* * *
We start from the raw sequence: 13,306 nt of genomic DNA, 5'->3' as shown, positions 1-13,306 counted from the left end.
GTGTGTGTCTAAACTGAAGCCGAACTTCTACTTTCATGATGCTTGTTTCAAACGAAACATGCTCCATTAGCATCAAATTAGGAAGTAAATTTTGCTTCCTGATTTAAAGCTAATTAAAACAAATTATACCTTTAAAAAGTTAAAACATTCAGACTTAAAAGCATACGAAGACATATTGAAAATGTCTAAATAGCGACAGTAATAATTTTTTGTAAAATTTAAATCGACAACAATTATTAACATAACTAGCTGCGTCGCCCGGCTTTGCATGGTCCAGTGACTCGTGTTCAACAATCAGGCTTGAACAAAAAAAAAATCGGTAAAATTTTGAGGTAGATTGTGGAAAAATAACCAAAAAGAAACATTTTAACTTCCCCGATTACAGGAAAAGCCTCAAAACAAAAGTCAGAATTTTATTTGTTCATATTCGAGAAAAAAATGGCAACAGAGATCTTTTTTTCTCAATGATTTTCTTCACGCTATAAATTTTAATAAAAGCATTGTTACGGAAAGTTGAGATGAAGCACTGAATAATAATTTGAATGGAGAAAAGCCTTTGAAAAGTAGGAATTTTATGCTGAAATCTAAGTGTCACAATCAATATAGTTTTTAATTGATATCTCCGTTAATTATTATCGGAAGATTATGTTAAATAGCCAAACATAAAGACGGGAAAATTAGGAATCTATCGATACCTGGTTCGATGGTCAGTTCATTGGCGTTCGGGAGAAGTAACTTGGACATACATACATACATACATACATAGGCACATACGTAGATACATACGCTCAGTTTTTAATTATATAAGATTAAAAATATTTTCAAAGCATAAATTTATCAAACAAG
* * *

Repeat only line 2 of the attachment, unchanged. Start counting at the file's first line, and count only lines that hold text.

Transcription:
GTGTGTGTCTAAACTGAAGCCGAACTTCTACTTTCATGATGCTTGTTTCAAACGAAACATGCTCCATTAGCATCAAATTAGGAAGTAAATTTTGCTTCCTGATTTAAAGCTAATTAAAACAAATTATACCTTTAAAAAGTTAAAACATTCAGACTTAAAAGCATACGAAGACATATTGAAAATGTCTAAATAGCGACAGTAATAATTTTTTGTAAAATTTAAATCGACAACAATTATTAACATAACTAGCTGCGTCGCCCGGCTTTGCATGGTCCAGTGACTCGTGTTCAACAATCAGGCTTGAACAAAAAAAAAATCGGTAAAATTTTGAGGTAGATTGTGGAAAAATAACCAAAAAGAAACATTTTAACTTCCCCGATTACAGGAAAAGCCTCAAAACAAAAGTCAGAATTTTATTTGTTCATATTCGAGAAAAAAATGGCAACAGAGATCTTTTTTTCTCAATGATTTTCTTCACGCTATAAATTTTAATAAAAGCATTGTTACGGAAAGTTGAGATGAAGCACTGAATAATAATTTGAATGGAGAAAAGCCTTTGAAAAGTAGGAATTTTATGCTGAAATCTAAGTGTCACAATCAATATAGTTTTTAATTGATATCTCCGTTAATTATTATCGGAAGATTATGTTAAATAGCCAAACATAAAGACGGGAAAATTAGGAATCTATCGATACCTGGTTCGATGGTCAGTTCATTGGCGTTCGGGAGAAGTAACTTGGACATACATACATACATACATACATAGGCACATACGTAGATACATACGCTCAGTTTTTAATTATATAAGATTAAAAATATTTTCAAAGCATAAATTTATCAAACAAG